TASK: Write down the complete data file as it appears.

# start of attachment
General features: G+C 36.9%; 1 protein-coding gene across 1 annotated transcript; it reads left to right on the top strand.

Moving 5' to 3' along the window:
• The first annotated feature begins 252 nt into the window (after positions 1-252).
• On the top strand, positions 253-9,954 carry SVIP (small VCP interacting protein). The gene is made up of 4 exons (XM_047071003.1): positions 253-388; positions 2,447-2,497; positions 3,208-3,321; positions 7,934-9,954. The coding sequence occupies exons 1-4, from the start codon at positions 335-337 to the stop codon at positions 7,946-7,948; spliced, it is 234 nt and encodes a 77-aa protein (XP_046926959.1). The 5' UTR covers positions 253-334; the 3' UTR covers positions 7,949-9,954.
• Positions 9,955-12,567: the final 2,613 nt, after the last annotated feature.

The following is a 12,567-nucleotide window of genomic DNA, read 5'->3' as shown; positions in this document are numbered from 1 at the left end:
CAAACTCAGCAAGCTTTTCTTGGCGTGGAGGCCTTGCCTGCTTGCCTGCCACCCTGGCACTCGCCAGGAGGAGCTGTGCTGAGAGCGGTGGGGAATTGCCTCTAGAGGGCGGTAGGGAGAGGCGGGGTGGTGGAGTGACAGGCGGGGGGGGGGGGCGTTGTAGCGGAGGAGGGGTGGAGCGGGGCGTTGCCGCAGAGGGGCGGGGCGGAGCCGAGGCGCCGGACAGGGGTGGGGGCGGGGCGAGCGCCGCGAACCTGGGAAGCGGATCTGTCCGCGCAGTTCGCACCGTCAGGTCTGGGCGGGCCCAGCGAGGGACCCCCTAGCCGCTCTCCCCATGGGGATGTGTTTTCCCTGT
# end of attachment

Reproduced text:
General features: G+C 36.9%; 1 protein-coding gene across 1 annotated transcript; it reads left to right on the top strand.

Moving 5' to 3' along the window:
• The first annotated feature begins 252 nt into the window (after positions 1-252).
• On the top strand, positions 253-9,954 carry SVIP (small VCP interacting protein). The gene is made up of 4 exons (XM_047071003.1): positions 253-388; positions 2,447-2,497; positions 3,208-3,321; positions 7,934-9,954. The coding sequence occupies exons 1-4, from the start codon at positions 335-337 to the stop codon at positions 7,946-7,948; spliced, it is 234 nt and encodes a 77-aa protein (XP_046926959.1). The 5' UTR covers positions 253-334; the 3' UTR covers positions 7,949-9,954.
• Positions 9,955-12,567: the final 2,613 nt, after the last annotated feature.

The following is a 12,567-nucleotide window of genomic DNA, read 5'->3' as shown; positions in this document are numbered from 1 at the left end:
CAAACTCAGCAAGCTTTTCTTGGCGTGGAGGCCTTGCCTGCTTGCCTGCCACCCTGGCACTCGCCAGGAGGAGCTGTGCTGAGAGCGGTGGGGAATTGCCTCTAGAGGGCGGTAGGGAGAGGCGGGGTGGTGGAGTGACAGGCGGGGGGGGGGGGCGTTGTAGCGGAGGAGGGGTGGAGCGGGGCGTTGCCGCAGAGGGGCGGGGCGGAGCCGAGGCGCCGGACAGGGGTGGGGGCGGGGCGAGCGCCGCGAACCTGGGAAGCGGATCTGTCCGCGCAGTTCGCACCGTCAGGTCTGGGCGGGCCCAGCGAGGGACCCCCTAGCCGCTCTCCCCATGGGGATGTGTTTTCCCTGT